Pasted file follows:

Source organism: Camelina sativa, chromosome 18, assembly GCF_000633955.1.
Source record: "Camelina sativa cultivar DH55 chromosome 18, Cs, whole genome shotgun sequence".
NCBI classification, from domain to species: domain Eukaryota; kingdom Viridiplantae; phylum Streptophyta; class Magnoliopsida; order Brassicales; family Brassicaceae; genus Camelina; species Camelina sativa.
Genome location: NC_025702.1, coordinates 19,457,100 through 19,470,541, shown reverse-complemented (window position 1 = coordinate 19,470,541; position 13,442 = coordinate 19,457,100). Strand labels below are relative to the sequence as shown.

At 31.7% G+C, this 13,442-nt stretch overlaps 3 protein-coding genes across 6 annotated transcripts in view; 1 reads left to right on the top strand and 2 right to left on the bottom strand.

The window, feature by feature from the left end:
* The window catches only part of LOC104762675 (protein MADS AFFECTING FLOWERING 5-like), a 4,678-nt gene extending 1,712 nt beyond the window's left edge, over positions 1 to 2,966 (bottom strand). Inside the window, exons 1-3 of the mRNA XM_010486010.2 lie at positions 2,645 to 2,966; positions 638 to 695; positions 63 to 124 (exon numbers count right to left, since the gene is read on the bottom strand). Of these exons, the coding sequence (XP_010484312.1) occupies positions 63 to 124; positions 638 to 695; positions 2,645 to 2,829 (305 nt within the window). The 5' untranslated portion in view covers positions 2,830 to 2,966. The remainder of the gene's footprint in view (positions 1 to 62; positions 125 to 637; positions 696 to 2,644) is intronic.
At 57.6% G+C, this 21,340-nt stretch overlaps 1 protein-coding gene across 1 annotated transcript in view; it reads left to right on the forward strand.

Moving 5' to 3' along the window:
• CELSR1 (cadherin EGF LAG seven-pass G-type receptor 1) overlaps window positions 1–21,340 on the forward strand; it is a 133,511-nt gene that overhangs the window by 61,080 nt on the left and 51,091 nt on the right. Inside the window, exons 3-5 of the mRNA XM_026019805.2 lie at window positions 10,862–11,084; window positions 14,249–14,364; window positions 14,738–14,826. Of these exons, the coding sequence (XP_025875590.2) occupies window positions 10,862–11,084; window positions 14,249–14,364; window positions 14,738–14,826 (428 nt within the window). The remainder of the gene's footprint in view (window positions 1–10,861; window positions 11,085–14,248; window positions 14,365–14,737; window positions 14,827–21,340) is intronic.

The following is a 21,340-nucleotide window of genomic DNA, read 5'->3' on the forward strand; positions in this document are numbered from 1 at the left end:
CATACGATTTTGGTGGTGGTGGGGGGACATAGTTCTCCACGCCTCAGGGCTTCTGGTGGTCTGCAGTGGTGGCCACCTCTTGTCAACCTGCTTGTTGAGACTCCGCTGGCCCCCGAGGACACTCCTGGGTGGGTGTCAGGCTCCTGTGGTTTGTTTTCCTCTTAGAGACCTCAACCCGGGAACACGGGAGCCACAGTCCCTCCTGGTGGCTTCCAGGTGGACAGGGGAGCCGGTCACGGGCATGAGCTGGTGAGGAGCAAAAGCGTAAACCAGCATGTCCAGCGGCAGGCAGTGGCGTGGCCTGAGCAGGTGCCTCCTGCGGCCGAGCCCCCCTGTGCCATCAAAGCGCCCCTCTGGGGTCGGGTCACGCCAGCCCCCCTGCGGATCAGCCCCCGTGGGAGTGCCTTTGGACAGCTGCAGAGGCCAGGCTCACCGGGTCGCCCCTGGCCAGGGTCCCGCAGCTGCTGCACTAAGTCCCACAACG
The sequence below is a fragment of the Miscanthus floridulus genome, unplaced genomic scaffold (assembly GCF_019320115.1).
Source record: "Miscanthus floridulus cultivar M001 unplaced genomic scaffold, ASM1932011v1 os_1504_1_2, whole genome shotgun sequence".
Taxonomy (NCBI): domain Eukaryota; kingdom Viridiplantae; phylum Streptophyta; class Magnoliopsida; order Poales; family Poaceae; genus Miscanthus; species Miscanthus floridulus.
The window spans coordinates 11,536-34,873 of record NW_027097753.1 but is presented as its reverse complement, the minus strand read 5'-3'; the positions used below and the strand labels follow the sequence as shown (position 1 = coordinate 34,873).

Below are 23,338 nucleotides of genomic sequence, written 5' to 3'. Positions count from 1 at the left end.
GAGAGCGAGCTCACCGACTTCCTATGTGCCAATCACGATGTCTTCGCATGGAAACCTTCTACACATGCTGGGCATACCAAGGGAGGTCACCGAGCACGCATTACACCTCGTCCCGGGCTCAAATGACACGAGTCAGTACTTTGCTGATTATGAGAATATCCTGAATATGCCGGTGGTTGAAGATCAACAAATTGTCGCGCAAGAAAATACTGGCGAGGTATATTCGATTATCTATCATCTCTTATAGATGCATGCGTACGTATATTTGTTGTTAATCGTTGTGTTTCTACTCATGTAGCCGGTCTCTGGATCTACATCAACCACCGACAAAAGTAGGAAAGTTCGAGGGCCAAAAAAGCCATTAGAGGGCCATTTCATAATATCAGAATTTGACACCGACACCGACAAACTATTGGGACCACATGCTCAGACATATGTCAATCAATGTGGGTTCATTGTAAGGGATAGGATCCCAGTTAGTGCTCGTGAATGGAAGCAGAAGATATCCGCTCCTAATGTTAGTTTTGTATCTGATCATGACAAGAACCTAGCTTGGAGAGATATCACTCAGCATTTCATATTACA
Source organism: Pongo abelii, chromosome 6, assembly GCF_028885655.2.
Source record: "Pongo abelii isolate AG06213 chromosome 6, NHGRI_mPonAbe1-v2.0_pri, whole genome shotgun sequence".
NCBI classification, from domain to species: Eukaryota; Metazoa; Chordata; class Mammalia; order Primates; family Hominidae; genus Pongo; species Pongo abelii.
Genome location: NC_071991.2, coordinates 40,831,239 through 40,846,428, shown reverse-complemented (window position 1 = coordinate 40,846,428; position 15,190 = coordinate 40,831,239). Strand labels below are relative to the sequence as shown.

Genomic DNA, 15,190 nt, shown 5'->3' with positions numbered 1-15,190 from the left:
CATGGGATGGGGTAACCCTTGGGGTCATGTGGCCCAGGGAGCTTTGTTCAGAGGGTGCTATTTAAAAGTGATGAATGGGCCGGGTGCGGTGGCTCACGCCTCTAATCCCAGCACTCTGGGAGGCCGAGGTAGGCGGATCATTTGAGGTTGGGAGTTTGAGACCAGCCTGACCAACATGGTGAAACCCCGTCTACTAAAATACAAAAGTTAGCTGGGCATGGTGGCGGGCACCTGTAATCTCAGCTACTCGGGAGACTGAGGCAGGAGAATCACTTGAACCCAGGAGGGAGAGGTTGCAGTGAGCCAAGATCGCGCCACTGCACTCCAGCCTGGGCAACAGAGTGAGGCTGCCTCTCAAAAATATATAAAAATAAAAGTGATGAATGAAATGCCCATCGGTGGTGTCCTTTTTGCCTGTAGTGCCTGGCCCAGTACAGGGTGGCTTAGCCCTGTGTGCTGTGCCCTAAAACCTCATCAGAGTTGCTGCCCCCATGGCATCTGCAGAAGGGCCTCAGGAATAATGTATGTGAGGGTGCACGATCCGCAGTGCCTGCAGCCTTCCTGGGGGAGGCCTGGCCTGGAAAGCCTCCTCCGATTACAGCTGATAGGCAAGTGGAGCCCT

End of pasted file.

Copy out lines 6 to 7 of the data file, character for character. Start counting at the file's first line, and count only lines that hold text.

The window, feature by feature from the left end:
* The window catches only part of LOC104762675 (protein MADS AFFECTING FLOWERING 5-like), a 4,678-nt gene extending 1,712 nt beyond the window's left edge, over positions 1 to 2,966 (bottom strand). Inside the window, exons 1-3 of the mRNA XM_010486010.2 lie at positions 2,645 to 2,966; positions 638 to 695; positions 63 to 124 (exon numbers count right to left, since the gene is read on the bottom strand). Of these exons, the coding sequence (XP_010484312.1) occupies positions 63 to 124; positions 638 to 695; positions 2,645 to 2,829 (305 nt within the window). The 5' untranslated portion in view covers positions 2,830 to 2,966. The remainder of the gene's footprint in view (positions 1 to 62; positions 125 to 637; positions 696 to 2,644) is intronic.